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In a lab environment you want to give SSH access to several people: students, contractors, etc. There are several requirements:

  1. Authentication: Each user should be able to log in with their own username and password or SSH key, and only get access to their own environment.
  2. Resource restriction: The environment should be resource-restricted, one user should not be able to use up all system resources.
  3. Cleanup: When a user logs out the environment should be cleaned up.
  4. Monitoring: The activities of the user should be monitored.

How a traditional setup looks like

  1. Authentication: Authentication is done by creating system users, either directly or via a PAM integration. SSH key-based authentication is difficult or impossible to manage, depending on the requirements.
  2. Resource restriction: Resource restrictions are difficult or even impossible to implement.
  3. Cleanup: The environment is not cleaned up after a user, the servers need to be reinstalled frequently.
  4. Monitoring: Basic login monitoring is provided by the system, more advanced logging is difficult.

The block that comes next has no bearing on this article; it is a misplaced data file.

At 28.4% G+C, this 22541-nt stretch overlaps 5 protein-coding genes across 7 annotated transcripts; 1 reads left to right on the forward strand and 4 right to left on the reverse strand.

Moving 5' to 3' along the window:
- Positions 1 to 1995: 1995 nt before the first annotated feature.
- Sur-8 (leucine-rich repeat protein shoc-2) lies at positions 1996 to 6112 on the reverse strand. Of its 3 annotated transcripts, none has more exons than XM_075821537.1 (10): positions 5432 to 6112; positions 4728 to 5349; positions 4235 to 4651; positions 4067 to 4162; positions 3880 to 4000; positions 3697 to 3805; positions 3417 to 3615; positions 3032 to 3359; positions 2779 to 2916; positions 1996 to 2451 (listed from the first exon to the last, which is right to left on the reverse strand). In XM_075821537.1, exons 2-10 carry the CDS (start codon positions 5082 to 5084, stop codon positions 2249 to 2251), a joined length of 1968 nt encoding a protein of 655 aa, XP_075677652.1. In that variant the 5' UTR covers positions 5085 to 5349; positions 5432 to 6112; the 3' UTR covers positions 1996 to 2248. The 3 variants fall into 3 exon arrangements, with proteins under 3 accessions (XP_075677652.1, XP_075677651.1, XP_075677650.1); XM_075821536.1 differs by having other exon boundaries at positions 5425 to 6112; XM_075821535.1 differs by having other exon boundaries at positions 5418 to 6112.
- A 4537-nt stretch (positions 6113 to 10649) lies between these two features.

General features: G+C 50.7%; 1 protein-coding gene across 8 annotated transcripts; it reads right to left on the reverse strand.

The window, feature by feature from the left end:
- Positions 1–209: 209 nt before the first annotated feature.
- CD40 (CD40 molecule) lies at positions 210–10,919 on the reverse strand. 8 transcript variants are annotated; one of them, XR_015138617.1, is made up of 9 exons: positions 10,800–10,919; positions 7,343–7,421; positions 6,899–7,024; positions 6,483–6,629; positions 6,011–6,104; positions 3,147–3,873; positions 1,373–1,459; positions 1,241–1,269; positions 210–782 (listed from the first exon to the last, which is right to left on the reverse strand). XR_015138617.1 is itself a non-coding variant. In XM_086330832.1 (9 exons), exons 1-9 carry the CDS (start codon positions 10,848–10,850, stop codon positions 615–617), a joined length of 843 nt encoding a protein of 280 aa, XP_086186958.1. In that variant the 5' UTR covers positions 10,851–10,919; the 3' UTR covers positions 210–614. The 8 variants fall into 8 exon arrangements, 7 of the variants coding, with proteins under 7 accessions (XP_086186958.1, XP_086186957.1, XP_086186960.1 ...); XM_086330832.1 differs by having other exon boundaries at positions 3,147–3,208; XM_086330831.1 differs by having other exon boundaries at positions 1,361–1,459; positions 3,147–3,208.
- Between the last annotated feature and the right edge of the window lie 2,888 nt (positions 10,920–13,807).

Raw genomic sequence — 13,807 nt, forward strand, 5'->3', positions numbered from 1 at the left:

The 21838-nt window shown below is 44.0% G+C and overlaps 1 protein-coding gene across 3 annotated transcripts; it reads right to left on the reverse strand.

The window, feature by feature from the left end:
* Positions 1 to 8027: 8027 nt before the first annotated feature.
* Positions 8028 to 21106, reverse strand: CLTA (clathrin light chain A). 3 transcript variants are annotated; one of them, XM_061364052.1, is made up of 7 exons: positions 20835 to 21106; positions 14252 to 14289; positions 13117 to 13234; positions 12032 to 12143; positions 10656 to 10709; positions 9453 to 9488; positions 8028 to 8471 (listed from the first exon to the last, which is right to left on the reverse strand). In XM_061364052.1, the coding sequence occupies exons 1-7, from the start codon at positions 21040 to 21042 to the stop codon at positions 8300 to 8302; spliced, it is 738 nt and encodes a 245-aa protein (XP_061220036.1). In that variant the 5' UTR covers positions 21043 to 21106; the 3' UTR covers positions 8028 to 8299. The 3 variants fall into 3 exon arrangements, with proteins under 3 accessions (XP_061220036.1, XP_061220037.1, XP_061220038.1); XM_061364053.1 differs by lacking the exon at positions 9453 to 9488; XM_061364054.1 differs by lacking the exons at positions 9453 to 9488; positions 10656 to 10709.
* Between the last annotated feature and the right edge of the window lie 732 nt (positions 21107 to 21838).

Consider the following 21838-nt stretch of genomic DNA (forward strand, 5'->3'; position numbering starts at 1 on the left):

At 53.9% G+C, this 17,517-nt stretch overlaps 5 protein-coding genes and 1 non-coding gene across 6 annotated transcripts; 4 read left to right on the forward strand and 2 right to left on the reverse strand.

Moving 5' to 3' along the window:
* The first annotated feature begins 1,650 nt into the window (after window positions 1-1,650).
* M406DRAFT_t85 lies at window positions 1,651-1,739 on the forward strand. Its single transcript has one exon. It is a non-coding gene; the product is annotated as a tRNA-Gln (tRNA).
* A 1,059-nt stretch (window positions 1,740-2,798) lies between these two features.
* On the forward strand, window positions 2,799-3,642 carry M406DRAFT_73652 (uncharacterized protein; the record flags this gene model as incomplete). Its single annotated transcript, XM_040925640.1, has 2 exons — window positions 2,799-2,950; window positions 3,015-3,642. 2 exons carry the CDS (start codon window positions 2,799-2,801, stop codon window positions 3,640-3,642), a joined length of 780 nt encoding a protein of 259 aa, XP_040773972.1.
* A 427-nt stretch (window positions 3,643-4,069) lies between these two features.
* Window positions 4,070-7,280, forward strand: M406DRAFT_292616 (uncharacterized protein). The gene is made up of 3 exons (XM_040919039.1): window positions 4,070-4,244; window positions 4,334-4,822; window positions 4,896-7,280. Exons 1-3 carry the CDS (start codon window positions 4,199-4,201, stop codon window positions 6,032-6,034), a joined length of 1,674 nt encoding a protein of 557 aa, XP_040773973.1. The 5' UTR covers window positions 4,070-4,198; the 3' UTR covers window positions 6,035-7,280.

How ContainerSSH helps

  1. Authentication: ContainerSSH natively talks to an external authentication provider via webhooks.
  2. Resource restriction: Each user container can be configured with resource restrictions for CPU, memory, disk IO, and network, depending on the capabilities of the backend (Docker, Kubernetes, etc).
  3. Cleanup: ContainerSSH launches ephemeral containers that are removed when the user logs out. Persistent volumes can be mounted for each user dynamically.
  4. Monitoring: ContainerSSH has a detailed audit log that is able to record everything that goes on via SSH, including file transfers.

How to build it

As a first step, decide on a backend: Kubernetes is more scalable, but requires more work to get going. Docker is less scalable, but provides more capabilities for resource restriction out of the box.

Next, you will need to build an authentication server. This server is a simple webhook that authenticates your users. The simplest method is using Open Policy Agent, but you can roll your own too. Check the OPA example for an example on how to set this up. We have a full reference manual on building and configuring the authentication webhook.

Finally, you will have to build a configuration server. This is also a webhook, and lets you configure the container for each user. You can also do this with OPA, or write your own. Most importantly, you will want to mount the home directory of each user for persistent data storage. Optionally, you may also want to create a container image and add your own tools. See the config webook and building your own image reference manuals for details.

You may also want to add resource restrictions to the configuration webhook. See the Kubernetes and Docker reference manuals for detailed security guides.

Once you have all components, please follow the installation reference manual on deploying ContainerSSH.